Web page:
You are cordially invited to a lecture on the topic of
Spy Schools: How Foreign Intelligence Secretly Exploit U.S. Universities
Senior Editor, ProPublica
Tuesday, April 10th
4:00 PM – 5:00 PM
The Institute of World Politics
1521 16th Street NW
About the Lecture: Pulitzer Prize-winning journalist Daniel Golden will expose how academia has become the center of foreign and domestic espionage—and why that is troubling news for our nation’s security through his book Spy Schools: How The CIA, FBI, and Foreign Intelligence Secretly Exploit America’s Universities.
Grounded in extensive research and reporting, Spy Schools reveals how academia has emerged as a frontline in the global spy game. In a knowledge-based economy, universities are repositories of valuable information and research, where brilliant minds of all nationalities mingle freely with few questions asked. Intelligence agencies have always recruited bright undergraduates, but now, in an era when espionage increasingly requires specialized scientific or technological expertise, they’re wooing higher-level academics—not just as analysts, but also for clandestine operations.
Golden uncovers unbelievable campus activity such as a Chinese graduate student at Duke University stealing research for an invisibility cloak, and a tiny liberal arts college in Marietta, Ohio, exchanging faculty with China’s most notorious spy school. He shows how relentlessly and ruthlessly this practice has permeated our culture, not just inside the US, but internationally as well. Golden, acclaimed author of The Price of Admission, blows the lid off this secret culture of espionage and its consequences at home and abroad.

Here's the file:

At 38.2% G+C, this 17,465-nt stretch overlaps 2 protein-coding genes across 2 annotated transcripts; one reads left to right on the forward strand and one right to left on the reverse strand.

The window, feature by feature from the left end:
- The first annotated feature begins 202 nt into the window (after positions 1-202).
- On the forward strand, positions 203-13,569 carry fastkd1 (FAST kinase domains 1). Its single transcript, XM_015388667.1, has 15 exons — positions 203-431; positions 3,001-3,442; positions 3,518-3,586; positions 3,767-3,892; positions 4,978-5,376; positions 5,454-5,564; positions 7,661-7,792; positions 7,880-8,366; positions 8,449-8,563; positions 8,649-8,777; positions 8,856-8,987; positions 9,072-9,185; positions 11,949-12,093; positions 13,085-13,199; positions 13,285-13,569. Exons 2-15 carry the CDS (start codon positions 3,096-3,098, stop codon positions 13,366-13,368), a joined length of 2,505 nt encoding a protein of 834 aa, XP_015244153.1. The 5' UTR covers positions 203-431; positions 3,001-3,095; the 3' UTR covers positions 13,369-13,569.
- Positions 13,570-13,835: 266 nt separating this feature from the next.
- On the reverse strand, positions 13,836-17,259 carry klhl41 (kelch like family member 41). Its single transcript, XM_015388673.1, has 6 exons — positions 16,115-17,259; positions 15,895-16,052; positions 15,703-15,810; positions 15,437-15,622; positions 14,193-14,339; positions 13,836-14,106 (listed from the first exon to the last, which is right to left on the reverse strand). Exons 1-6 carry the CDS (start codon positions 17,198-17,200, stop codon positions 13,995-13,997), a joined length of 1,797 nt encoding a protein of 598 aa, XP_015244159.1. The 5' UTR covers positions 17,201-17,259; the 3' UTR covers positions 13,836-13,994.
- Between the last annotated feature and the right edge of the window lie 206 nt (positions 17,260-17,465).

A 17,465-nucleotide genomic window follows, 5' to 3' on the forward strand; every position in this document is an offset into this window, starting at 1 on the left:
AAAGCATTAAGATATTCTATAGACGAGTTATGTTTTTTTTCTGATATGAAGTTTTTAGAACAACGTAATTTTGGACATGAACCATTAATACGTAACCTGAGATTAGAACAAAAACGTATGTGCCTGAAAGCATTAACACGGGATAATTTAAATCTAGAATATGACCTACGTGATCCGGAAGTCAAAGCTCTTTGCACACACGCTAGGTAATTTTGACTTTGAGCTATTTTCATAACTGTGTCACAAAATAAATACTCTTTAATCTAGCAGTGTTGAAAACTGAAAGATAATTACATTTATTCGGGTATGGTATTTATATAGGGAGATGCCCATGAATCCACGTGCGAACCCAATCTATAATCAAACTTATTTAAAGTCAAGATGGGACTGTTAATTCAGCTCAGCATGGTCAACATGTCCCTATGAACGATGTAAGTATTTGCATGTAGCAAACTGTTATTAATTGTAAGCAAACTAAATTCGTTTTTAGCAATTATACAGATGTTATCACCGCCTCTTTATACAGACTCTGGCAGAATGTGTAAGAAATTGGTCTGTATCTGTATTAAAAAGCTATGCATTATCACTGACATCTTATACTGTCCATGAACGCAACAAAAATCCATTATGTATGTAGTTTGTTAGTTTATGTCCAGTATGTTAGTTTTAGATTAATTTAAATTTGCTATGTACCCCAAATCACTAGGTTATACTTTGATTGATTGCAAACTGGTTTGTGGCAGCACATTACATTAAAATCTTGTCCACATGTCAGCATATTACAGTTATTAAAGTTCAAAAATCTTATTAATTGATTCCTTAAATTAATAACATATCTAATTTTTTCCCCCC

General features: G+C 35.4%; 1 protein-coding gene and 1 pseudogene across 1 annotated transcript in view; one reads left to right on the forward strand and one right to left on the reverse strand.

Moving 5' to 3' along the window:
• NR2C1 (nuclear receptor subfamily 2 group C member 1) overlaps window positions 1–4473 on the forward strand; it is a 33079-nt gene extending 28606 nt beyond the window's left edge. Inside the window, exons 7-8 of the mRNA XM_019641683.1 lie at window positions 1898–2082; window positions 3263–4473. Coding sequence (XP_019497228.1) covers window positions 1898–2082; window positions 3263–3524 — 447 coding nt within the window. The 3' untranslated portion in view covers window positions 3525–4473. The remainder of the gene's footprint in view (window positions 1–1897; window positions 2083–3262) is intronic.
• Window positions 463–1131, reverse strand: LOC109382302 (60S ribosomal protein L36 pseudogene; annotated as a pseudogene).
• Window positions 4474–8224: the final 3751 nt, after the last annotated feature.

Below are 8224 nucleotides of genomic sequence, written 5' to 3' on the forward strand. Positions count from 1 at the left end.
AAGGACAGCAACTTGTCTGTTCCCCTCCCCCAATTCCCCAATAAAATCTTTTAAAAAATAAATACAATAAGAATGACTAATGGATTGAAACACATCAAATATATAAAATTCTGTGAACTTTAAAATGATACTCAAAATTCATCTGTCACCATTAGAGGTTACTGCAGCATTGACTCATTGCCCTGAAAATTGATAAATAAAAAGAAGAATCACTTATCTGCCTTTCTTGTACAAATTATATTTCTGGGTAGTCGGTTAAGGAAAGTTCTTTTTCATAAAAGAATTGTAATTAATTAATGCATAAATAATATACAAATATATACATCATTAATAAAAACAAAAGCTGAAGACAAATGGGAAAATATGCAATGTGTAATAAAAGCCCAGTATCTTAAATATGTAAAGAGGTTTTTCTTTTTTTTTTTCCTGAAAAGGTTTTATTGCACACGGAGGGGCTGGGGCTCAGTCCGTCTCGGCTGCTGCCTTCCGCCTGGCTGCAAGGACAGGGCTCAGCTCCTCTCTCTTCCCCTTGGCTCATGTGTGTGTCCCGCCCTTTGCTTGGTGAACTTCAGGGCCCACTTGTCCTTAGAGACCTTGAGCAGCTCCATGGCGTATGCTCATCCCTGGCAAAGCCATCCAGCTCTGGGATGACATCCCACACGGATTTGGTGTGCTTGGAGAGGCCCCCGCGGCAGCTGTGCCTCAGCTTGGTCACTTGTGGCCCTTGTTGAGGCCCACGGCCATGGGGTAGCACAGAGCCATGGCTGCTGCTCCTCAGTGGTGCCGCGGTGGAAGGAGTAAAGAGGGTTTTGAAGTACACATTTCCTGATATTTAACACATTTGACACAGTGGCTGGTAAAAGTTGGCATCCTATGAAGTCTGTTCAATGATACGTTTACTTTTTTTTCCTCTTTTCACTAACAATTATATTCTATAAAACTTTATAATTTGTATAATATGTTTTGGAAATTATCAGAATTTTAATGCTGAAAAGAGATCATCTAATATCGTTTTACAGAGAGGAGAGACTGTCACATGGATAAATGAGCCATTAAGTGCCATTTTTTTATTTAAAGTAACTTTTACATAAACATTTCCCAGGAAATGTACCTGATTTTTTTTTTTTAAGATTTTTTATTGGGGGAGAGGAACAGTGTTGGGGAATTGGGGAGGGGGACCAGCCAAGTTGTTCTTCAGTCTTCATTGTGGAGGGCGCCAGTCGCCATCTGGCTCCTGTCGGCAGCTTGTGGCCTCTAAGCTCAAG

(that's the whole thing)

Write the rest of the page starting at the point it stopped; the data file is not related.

About the Speaker: Daniel Golden is a senior editor at ProPublica, a non-profit website for investigative reporting. His latest book, Spy Schools: How The CIA, FBI, and Foreign Intelligence Secretly Exploit America’s Universities, was published by Henry Holt in October 2017. John Le Carré, the renowned spy novelist, has described it as “timely and shocking.” CBS has optioned it for a television series.
Before joining ProPublica in October 2016, Golden was managing editor for education and enterprise at Bloomberg News. There he edited a series about tax inversions–companies moving headquarters overseas to avoid taxes– that earned Bloomberg’s first-ever Pulitzer Prize in 2015. Golden also won a Pulitzer as a reporter for The Wall Street Journal in 2004 for a series of articles on preferences for children and donors in college admissions. He expanded that series into a critically acclaimed national bestseller, The Price of Admission: How America’s Ruling Class Buys Its Way Into Elite Colleges–and Who Gets Left Outside the Gates, which the Washington Post selected as one of the best non-fiction books of 2006. It has recently drawn renewed attention because of its disclosure that Jared Kushner (now President Trump’s son-in-law and adviser) was a less than outstanding student who was admitted to Harvard after his father pledged $2.5 million to the university. Golden is also a co-author of “Affirmative Action for the Rich: Legacy Preferences in College Admissions” (Century Foundation Press 2010).
Prior to The Wall Street Journal, Golden spent 18 years as a staff reporter at the Boston Globe, including four years on its Spotlight team. He has won numerous honors aside from the Pulitzer, including three George Polk awards, three National Headliner awards, the Sigma Delta Chi award, the New York Press Club Gold Keyboard award, and two Education Writers Association Grand Prizes. Golden won a Gerald Loeb Award and was a Pulitzer finalist in 2011 for a series of Bloomberg articles on for-profit colleges that recruit soldiers, veterans, the homeless, and low-income students, often to leave them with debt and no degree. He won an Overseas Press Club award in 2012 for a magazine feature about a test-prep firm in China that cracked the code of the SAT.
Golden joined Bloomberg News in 2009 from Conde Nast Portfolio, where he was senior editor for investigations. His Portfolio cover story, “Some Friend,” revealing that Countrywide chief executive Angelo Mozilo provided favorable mortgages to notables including members of Congress and former Cabinet members, prompted a U.S. Senate Ethics Committee investigation. A 1978 Harvard graduate, Golden lives in Belmont, Mass.